Phil Cooke’s biography is a wild read. He’s produced TV and film programming in more than 60 countries around the world and, along the way, been shot at, survived military coups and been threatened with prison.
All of it has served Phil’s main aim to help people better tell their stories.
This includes big-name brands placing commercials in the Superbowl to not-for-profit organisations looking to lift their profile and generate buy-in for their cause. In 2016, it also saw Phil produce Hillsong: Let Hope Rise, a documentary about how the local Sydney church became a global influencer.
In all the work Phil’s done, he realised that what set the best brands and stories apart from others, was that they’d been able to define “the one big thing” that framed who they were. The better they communicated that, the more successful they became.
This insight turned into his 2012 book, One Big Thing: Discovering What You Were Born to Do – a book that has become a catalyst for so many people wanting to hone in on, and clarify their vision for their life.
Phil said a real key to discovering, and living out your own “one big thing”, is to proactively build relationships and seek out opportunities that allow you to grow in the areas you want to.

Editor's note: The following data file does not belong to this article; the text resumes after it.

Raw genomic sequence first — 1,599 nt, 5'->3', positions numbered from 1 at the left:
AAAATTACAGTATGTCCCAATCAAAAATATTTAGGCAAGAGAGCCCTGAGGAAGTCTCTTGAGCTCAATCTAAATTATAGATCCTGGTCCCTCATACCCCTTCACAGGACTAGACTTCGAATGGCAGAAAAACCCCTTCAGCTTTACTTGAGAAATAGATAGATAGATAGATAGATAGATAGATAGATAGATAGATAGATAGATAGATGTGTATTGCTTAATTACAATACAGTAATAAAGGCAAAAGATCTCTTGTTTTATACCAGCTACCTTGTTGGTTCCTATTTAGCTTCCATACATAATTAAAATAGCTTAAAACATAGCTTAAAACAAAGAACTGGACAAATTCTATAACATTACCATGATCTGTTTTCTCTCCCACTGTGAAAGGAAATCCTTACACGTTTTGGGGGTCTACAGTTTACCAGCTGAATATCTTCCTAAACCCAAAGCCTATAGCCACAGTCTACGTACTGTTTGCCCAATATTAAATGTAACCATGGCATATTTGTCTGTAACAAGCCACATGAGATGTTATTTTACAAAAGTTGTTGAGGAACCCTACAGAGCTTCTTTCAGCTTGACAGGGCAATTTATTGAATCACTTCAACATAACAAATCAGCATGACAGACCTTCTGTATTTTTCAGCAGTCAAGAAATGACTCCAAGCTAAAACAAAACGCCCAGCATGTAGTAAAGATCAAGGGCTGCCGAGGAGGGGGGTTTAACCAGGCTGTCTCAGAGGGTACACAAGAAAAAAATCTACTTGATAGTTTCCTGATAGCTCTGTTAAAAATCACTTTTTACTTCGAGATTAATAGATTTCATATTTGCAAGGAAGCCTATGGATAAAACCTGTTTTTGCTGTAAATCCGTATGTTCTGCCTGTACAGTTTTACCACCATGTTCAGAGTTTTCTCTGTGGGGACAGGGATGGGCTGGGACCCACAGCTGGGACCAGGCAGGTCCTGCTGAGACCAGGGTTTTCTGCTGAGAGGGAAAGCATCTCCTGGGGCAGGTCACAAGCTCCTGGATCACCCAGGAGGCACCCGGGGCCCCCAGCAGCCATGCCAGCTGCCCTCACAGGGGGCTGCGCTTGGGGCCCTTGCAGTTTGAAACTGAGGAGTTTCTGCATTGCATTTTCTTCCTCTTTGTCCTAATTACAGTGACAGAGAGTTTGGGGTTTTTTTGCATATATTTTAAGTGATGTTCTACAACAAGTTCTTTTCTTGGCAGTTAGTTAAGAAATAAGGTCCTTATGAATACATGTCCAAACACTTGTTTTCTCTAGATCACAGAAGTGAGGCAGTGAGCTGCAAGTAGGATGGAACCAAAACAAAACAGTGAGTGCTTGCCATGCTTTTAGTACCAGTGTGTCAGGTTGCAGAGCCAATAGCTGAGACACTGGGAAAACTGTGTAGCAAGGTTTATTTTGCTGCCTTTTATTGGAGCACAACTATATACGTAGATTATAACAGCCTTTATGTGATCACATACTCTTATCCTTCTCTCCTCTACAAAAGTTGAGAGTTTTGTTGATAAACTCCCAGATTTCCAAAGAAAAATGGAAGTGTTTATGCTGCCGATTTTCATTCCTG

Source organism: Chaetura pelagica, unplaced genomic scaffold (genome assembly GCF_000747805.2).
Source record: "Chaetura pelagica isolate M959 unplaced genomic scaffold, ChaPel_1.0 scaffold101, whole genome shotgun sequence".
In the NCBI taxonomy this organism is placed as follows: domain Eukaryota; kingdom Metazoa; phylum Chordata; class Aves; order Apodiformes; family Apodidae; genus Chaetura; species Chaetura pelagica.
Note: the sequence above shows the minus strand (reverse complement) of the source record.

“You have to be intentional,” Phil said. “I’ve just discovered in your life [success] is not just going to happen. We have to step up. We have to make the call to some people.”
Asked whether he thinks passivity can be a trait of Christians who think “God will open all the doors for them”, Phil answered, “At times I think I’ve seen that in my own life”.
“We’re just believing that God is going to open doors for us – and I believe he can do that – but I believe He wants to see some initiative from us first,” he said.
“Very often Christians just believe that, ‘God’s in control and He’s going to open doors for us’.
“But that doesn’t mean we sit on the sofa eating chips until that happens,” he smiled.
“We’ve got to get out there and be in the fight, and be in the mix.”
To really find that one thing we’re supposed to do, requires some very honest self-reflection and, Phil said, can mean admitting where not equipped for certain roles or occupations – as much as we might like the idea of them.
“We have to be ruthless about comparing ourselves [to the best in our field]… we have to really be willing to say, ‘you know what? This is just not my thing. I’m not gifted for this’, and understand it, and then start refocusing on where you could be the best in the world.”
Article supplied with thanks to Hope Media. Laura Bennett is a media professional, broadcaster and writer from Sydney, Australia.
Feature image: Supplied